Further to my previous blog mentioning the remains of the Fahrenheit 451 monorail, some more ruins to ponder. This time, the remains of Venice, California, which have had a considerable impact on Ray Bradbury.
As far I am aware, the first declared influence was on Bradbury's short story "The Fog Horn", the 1951 tale of a lighthouse destroyed by a lonely dinosaur. The story was the basis of the 1950s monster movie The Beast From 20,000 Fathoms. So where is the Venice influence? The dinosaur itself! In a frequently recounted anecdote, Bradbury tells how he saw the remains of the Venice Pier rollecrcoaster, and imagined it to be the skeletal remains of a dinosaur. Freewheeling from there, he asked what would lure such a creature to such a place. A lighthouse, of course!
But Venice has had more than one story's worth of influence on Bradbury. Much of the carnival imagery of his early stories is likely to have been influenced by the carnival-like Venice, California, which Bradbury probably first visited in the late 1930s when he was in his teens.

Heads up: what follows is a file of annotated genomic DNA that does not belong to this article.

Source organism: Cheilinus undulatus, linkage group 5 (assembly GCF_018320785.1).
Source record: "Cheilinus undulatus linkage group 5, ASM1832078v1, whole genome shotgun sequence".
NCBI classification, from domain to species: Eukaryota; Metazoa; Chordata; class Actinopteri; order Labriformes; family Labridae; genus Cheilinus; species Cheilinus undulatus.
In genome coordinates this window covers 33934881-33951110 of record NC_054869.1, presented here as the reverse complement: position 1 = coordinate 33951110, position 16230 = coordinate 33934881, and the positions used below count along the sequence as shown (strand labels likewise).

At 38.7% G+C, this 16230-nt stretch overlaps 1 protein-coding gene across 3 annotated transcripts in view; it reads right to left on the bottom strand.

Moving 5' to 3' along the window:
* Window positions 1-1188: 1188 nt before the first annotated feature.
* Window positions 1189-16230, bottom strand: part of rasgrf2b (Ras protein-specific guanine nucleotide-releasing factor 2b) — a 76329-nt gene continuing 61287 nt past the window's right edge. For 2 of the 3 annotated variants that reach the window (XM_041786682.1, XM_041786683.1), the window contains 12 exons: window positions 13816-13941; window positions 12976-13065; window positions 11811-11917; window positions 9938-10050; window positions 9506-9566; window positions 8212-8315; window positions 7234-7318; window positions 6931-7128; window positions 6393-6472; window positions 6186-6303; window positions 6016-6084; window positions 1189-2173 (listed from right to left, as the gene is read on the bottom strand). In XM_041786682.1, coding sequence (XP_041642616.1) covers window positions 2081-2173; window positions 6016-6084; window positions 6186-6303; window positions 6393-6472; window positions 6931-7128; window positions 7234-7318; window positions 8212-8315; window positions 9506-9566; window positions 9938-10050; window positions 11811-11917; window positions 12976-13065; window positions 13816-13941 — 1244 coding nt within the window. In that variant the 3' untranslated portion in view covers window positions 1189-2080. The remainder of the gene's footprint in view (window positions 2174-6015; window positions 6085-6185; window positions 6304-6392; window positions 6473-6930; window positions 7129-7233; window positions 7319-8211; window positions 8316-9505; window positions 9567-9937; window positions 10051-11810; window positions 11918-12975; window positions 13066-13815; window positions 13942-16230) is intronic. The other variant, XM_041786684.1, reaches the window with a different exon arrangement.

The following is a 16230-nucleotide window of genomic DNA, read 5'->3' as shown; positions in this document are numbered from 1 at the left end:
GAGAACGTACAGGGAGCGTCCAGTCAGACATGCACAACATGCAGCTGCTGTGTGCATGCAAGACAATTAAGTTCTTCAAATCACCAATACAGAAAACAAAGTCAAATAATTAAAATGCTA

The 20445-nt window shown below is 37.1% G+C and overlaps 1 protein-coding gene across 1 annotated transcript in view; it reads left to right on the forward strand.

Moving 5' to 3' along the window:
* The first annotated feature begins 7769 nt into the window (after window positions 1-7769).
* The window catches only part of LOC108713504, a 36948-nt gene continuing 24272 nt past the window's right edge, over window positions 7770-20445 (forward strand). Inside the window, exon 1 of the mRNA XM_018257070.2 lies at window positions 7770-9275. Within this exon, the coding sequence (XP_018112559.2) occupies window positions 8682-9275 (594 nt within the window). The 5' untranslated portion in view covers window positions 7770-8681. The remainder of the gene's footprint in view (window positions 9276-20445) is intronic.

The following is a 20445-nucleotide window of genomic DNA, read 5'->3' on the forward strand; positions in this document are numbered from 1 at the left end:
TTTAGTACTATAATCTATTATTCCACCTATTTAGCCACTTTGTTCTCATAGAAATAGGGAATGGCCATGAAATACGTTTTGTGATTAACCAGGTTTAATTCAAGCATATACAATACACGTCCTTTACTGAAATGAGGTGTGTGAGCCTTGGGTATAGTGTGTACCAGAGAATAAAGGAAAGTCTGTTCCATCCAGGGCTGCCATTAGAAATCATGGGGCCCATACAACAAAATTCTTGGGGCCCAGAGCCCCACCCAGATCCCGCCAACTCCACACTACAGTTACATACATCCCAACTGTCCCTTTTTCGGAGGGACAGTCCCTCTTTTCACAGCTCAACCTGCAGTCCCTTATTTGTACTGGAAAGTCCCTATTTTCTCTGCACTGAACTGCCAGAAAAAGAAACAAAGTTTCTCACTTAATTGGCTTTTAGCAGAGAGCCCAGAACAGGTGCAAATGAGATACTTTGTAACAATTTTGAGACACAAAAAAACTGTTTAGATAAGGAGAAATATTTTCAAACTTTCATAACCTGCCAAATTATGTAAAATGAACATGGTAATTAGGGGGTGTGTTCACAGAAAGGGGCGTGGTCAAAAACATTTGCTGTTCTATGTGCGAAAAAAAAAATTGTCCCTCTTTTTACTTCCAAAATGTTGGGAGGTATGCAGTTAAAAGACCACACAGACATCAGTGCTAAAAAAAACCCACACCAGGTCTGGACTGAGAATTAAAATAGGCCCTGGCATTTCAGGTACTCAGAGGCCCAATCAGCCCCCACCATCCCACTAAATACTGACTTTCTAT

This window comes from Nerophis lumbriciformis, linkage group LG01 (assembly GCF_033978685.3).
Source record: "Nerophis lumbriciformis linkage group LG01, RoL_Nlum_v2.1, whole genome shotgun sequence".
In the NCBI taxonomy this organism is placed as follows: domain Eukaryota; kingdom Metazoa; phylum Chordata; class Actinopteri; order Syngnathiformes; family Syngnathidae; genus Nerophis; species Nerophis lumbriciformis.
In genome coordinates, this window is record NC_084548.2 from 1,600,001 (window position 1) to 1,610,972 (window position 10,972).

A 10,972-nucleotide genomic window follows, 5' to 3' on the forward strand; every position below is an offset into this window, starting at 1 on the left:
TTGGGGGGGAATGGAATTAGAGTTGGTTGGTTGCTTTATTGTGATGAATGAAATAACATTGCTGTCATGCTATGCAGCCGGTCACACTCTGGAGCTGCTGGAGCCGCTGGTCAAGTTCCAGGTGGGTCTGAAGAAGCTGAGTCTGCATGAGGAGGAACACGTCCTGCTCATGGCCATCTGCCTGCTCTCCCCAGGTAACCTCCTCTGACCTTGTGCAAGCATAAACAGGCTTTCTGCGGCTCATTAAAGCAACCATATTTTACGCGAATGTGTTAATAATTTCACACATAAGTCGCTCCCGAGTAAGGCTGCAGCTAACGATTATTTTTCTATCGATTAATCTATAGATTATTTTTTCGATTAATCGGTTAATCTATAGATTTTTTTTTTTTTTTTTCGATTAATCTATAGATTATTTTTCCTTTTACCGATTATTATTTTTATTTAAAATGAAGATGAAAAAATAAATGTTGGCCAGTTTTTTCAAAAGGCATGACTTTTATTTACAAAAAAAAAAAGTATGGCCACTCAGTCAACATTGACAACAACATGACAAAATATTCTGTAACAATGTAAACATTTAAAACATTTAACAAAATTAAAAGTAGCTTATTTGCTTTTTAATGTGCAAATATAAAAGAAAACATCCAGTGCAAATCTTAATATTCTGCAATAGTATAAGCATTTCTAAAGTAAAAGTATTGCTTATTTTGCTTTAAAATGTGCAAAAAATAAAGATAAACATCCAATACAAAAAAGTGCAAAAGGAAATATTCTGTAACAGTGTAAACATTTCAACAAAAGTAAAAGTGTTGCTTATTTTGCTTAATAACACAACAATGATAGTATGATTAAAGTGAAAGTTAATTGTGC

Later in life, Bradbury makes explicit use of Venice, its pier and derelict canals in his 1985 novel Death is a Lonely Business. Indeed, his depiction of the town influenced the cover art of several editions of the novel - there are some examples here.
There are more images of Venice in its prime and in decline in the online photo collection of the Los Angeles Public library. Click here to see a selection.